She walks into the classroom and the peace in the room changes.  Anger seems to radiate from her. Her physical topography is more mature than her age. And some of the words she uses hints that she has seen more of the darker side of life than any twelve year old should ever know.

Rifling through the basket of yarns and needles, she chooses the best of all without asking, then disrupts the class when she sees that she must share my attention.

Making my way to her with the intention of removing her from the class, the Lord speaks to my heart, “do not squelch the work of the Spirit”.

And I refrain.

Once again the Lord whispers, “do not squelch the Spirit”.

She yells out an inappropriate name for one of the girls in the class.

Again I move toward her.  My anger building, and the rebuke comes out stronger than intended.

After class I speak to the director. He encourages me to be patient with this one.  She was found living on the street, having left her home – having experienced things too gut wrenching to write about.  A life cast out and possibly viewed as of no value to most of the world.

But not to God.

Six weeks earlier she accepted Christ as her Savior, and her soul was still by the water’s edge being washed by the water of the Word.

“The anger of man does not accomplish the righteousness of God”. (James 1:20)

Sorrow filled my heart for allowing the anger to be seen as the corretion was given.  Why could I not have tempered the correction with love?

Had I destroyed what the Spirit was doing?  No, God is bigger than my errors.  The destruction was my credibility as a good leader.

Have you ever been in charge and felt like you blew it?

I felt my authority crumbling, and reacted in the flesh, not by the Spirit. 

Moses’ authority was threatened (Numbers 16) and he immediately dropped to his knees and prayed.  God defended Moses’ authority.

We are all placed in a position of authority and leadership in life.  Whether you are the president of a company, or of the PTA, a Girl Scout leader, a mom, or a crochet teacher, God has placed you, right where you are, in the position of authority, so expect that it  will be challenged.

We are placed there not only to lead but also serve.

Moses never used the sins or weaknesses of the people against them, instead he prayed for them, standing in the gap between God and man, and gave instruction Aaron how to literally stand in the place of life and death for God’s people.

Then there are the ones in the last days, standing before the Lord, telling of the miracles and exorcisms, and He will not recognize them. (Matt 21-23)

Watchman Nee says in his book Spiritual Authority that they “made self their starting point – An activity of the flesh.”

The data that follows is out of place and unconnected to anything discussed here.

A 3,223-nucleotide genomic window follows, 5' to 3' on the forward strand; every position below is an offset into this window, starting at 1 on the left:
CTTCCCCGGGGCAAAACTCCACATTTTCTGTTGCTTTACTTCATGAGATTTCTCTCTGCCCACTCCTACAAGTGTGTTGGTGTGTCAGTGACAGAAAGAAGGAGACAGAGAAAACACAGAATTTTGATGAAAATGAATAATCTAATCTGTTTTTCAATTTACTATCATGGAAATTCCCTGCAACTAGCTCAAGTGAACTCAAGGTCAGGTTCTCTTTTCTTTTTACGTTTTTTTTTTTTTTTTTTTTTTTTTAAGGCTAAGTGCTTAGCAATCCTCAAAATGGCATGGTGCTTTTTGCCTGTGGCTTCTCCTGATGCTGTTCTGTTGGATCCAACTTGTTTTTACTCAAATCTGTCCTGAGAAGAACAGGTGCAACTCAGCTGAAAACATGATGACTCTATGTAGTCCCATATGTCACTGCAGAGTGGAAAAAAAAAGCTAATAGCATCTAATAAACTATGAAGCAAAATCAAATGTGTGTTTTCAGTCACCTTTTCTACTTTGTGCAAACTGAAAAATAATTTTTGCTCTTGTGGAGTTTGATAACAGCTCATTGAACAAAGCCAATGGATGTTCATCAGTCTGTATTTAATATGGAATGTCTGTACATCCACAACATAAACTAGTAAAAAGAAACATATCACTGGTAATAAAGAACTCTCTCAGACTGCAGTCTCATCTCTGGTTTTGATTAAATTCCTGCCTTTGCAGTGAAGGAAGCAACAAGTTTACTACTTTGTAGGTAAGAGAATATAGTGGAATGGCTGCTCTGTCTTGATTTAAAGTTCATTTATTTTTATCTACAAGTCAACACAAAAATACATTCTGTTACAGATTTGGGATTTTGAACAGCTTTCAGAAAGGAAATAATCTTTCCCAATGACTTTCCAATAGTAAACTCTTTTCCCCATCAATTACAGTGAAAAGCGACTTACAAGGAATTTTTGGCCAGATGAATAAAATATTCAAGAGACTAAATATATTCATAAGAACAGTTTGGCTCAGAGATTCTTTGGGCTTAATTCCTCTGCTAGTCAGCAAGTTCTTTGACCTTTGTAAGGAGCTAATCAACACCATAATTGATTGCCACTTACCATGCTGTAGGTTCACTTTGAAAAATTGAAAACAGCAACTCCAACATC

This frightens me, does it you?

No matter how few or many I am to lead, my starting point had better be on my knees interceding for those placed in my care.  Seeking His will, for the words to speak, instructions to give and direction we are all to go in should come first by seeking the Father of all.

Again, Watchman Nee:

“As God’s servants, the first thing we should meet is authority.  To touch authority is as practical as touching salvation, but it is a deeper lesson.  Before we can work for God, His authority must overturn us.  If we have met authority which regulates us, then we shall encounter authority everywhere, and being thus restrained by God we can begin to be used by Him.”

My prayer is to meet His authority, to learn the humility of leadership and thus be an instrument used and restrained by Him.

Are you in leadership?  May I have the honor of praying for you?  If so, please leave your request in the comment box.

Here are a few resources I found about leadership.

The High Calling -Called to Be Faithful, Not Successful – Mark D. Roberts

One Thing That Will Make Your Soul Explode – Emily P. Freeman

Six Characteristics of Spiritual Leadership – John Piper

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Diane W. Bailey is the founder of The Consilium – an online community of wisdom and purpose for women over 45 years of age. She is a published author. Her books include String of Pearls – From Tears to Treasure, and 30 Days To A Better Stepfamily. She creates her own line of precious metals bracelets. Diane lives in the Deep South with her husband Doc. Together they have created a stepfamily, each having two stepchildren and two birth children, and share three grandchildren, one black lab named Charlie and one long haired tabby cat named Lil Girl. Diane’s passion is to encourage women to be all God has created them to be by pressing past fear and daring to live life as an adventure. Some of her life adventures include traveling to Israel, speaking, entrepreneurship and backyard farming with Doc. She loves Gumbo, fried shrimp and seeing all sunsets across water.

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